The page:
To begin, I don't see anything in Mark 16:9-20 which is logically incoherent with the rest of the canon of special divine revelation. So it passes the " logical coherence test," if you can call it that (since there is no live possibility of divine revelation actually failing any rigid "test" like that). Yet there seemingly are no preconditions for knowledge given in Mark 16:9-20 which are not given elsewhere, so from an apologetic standpoint, both positions are defensible in that respect.

Next, Gage defines what he calls "deltaforms" throughout Mark. Basically, these are pivot points in Mark around which a truth is exemplified or expounded in different contexts roughly equidistant from the pivot point. It's very complex and very beautiful. I will give a short example to clarify what he means:

Mark 1:24 I (the demon) know who You are, the Holy One of God!
Mark 8:27 He asked His disciples, "Whom do men say that I am?"
Mark 14:61 Again the high priest asked Him, "Are You the Christ, the Son of the Blessed?"

The pivot point is the middle verse, both other verses being 288 verses away from it. The bookends both inform or relate to the pivot point. Another example:

Mark 1:10-11 And immediately as He came up out of the water, the heavens were rent, and the Spirit descended upon Him like a dove. And there was a voice from heaven, ‘You are My beloved Son, in whom I am well pleased'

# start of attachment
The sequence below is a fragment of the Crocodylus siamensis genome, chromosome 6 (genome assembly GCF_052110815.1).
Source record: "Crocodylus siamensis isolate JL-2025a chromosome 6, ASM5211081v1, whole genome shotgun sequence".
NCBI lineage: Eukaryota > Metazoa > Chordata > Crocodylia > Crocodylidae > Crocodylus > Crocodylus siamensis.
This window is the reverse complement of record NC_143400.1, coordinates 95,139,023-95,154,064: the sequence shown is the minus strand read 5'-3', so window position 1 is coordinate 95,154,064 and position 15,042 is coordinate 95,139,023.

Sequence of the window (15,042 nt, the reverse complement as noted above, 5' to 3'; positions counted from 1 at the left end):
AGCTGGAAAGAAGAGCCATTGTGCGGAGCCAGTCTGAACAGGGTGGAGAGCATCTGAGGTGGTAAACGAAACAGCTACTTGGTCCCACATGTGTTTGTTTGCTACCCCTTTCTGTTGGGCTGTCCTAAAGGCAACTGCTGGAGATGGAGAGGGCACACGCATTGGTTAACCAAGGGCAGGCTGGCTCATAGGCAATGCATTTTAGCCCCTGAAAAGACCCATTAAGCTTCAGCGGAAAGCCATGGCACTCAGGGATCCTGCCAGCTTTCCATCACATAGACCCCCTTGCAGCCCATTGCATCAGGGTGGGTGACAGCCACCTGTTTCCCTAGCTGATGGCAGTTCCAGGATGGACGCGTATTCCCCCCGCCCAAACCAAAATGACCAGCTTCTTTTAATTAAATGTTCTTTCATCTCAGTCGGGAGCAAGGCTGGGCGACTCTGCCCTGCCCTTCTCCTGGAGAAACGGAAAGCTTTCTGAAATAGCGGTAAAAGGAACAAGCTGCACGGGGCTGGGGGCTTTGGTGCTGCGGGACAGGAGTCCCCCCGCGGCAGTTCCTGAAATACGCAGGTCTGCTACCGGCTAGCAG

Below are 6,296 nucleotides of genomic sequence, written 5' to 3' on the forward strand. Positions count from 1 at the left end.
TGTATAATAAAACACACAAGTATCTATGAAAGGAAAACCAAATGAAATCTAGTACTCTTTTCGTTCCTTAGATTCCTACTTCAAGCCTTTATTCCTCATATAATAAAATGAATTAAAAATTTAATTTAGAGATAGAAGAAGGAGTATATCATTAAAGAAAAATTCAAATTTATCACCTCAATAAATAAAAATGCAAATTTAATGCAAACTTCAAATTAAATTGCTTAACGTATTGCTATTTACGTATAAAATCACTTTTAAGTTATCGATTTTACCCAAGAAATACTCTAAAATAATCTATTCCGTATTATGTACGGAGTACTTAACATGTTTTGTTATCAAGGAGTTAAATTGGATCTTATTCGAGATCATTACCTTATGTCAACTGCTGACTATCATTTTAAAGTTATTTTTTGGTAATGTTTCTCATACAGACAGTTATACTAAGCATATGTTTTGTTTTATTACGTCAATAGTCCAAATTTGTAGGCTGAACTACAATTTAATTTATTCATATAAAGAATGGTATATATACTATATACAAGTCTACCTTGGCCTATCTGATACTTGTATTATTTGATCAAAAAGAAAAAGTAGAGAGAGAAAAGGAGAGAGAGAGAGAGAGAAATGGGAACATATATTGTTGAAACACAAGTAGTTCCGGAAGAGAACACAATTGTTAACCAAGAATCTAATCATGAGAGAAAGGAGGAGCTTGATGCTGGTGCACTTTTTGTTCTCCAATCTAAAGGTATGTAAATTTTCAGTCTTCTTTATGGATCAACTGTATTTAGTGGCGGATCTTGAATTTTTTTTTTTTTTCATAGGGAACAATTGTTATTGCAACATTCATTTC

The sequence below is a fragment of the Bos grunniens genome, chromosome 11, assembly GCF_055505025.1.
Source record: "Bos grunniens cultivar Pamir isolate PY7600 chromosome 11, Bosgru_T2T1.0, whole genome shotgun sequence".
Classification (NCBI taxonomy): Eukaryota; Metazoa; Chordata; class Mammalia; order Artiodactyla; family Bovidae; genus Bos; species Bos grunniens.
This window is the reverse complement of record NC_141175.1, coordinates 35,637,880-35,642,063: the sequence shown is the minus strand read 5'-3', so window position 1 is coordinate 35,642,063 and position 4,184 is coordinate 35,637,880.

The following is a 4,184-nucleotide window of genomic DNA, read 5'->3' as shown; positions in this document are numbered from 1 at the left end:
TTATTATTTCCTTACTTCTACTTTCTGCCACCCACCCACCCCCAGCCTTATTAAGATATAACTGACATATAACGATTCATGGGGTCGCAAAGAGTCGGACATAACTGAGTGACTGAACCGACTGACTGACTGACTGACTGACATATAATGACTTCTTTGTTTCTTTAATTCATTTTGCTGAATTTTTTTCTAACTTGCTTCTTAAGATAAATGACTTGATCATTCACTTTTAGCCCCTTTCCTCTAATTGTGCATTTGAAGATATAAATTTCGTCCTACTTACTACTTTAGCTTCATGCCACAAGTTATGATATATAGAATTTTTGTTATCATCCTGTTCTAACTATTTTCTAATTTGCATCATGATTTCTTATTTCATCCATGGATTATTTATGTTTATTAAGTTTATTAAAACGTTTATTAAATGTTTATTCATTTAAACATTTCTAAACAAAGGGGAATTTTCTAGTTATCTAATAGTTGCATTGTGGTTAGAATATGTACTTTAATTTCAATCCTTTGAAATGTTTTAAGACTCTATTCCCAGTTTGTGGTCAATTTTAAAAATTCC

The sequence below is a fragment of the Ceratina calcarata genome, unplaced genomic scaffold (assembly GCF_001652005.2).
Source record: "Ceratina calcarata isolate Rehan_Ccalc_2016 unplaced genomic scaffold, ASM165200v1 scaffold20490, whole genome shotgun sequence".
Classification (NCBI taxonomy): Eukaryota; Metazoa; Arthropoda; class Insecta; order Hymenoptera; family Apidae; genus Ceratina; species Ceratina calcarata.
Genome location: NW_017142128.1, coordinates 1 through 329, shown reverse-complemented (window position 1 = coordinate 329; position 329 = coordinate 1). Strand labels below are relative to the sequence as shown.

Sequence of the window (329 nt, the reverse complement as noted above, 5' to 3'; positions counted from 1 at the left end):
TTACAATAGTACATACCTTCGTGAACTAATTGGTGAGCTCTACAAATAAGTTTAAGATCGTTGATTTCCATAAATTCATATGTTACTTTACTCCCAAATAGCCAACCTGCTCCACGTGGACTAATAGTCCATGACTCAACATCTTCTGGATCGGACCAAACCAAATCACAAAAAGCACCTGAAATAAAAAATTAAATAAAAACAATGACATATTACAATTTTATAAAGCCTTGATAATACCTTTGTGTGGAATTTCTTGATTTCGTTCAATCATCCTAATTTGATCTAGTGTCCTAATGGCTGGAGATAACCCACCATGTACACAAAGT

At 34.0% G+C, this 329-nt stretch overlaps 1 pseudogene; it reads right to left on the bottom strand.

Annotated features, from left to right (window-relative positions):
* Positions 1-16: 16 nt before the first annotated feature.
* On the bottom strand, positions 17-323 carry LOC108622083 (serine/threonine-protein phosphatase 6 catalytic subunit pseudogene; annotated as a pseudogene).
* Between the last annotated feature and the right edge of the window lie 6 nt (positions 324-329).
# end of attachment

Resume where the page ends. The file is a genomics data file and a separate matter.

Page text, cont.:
Mark 9:7 And there was a cloud that overshadowed them: and a voice came out of the cloud, saying, ‘This is My beloved Son. Hear Him!’
Mark 15:37-39 And Jesus cried out with a loud voice, and gave up the spirit. And the veil of the temple was rent in two from top to bottom. And the centurion … said, ‘Truly this Man was the Son of God’

Approximately 320 verses from the pivot point (Mark 9:7), in which the Father's voice expresses that Christ is His Son, we find bookends. These bookends express the same truth, a truth also expressed by voices which speak that Jesus is the Son whose baptism rent heaven and whose baptism-crucifixion rent the temple veil.

The structural argument for the "longer" ending of Mark, then, is that their are pivot verses or deltaforms which extend to this longer ending. We can suspect that there is such a pivot or deltaform when we see textual echoes. Mark 16:17-18 echoes Mark 6:13-14. Mark 11:15 lies roughly between those verses:

Mark 6:13-14 And they were casting out many demons and were anointing with oil many sick and healing them. And King Herod heard of it, for His name had become well known